Skip to content

It’s a piece of cake

Do you know where the phrase ‘piece of cake’ comes from? This idiom, along with several other phrases, are so commonly used that we may use them without realizing their origins. 

Actually, did you know that most idioms come from farming, hunting, or even slavery. 

“A piece of cake” means it is easy and requires little or no effort to finish.

Therefore, when a task is easier to complete than previously expected, people might use the phrase ‘a piece of cake’ to express those thoughts. 

There is a similar expression that goes “as easy as pie.” Both reference to pie and cake are to express simplicity, but why are they both food related. Some would wonder if it’s because they are referencing the cooking experience of pie and cake. But, if we think of it in that context, it doesn’t make any sense since baking cake or pie requires a fair bit of work and several ingredients. In short, even if you knew how to bake a cake, it requires a lot of work, so it isn’t necessarily easy.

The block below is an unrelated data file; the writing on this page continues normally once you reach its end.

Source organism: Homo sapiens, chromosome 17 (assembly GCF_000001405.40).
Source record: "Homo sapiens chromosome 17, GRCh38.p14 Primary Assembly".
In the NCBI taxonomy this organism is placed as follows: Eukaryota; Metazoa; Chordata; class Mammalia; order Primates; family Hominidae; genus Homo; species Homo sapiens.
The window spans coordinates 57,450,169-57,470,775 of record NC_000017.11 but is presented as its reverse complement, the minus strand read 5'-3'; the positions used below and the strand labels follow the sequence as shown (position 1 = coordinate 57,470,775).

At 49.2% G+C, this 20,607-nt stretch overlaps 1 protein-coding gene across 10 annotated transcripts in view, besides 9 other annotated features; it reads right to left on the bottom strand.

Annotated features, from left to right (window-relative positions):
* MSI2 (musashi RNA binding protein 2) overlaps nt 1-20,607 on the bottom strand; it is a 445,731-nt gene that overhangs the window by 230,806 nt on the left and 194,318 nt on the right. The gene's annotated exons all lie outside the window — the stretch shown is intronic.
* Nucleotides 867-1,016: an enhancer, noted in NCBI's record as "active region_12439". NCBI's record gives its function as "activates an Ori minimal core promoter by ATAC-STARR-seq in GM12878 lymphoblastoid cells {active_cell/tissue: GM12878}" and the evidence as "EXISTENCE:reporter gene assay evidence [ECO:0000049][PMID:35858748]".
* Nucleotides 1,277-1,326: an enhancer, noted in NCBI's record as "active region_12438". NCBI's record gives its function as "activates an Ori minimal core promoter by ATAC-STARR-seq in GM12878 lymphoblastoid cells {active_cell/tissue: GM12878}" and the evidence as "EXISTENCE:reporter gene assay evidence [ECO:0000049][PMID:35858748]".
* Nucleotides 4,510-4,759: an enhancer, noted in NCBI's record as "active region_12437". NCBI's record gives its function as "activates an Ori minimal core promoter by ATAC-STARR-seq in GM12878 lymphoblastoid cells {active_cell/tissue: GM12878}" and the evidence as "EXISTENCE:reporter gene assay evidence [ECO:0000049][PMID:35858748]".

Though, if we were to look at it in a different perspective, like eating instead of making the cake or pie, then isn’t that an easy task?

This phrase first appeared in the 1930s and was used by an American poet named Ogden Nash, who wrote a book called Primrose Path in 1936 where he referenced “her picture’s in the papers now, and life’s a piece of cake.”

Taking all into consideration, the origins are actually unclear, and I can only assume that ‘a piece of cake’ is referring to the process of eating based on my logic. Though, thinking about the origins of idioms has brought to my attention how little we know about the intricacies of the English language. So much to learn in due time.

Leave a Reply

Your email address will not be published.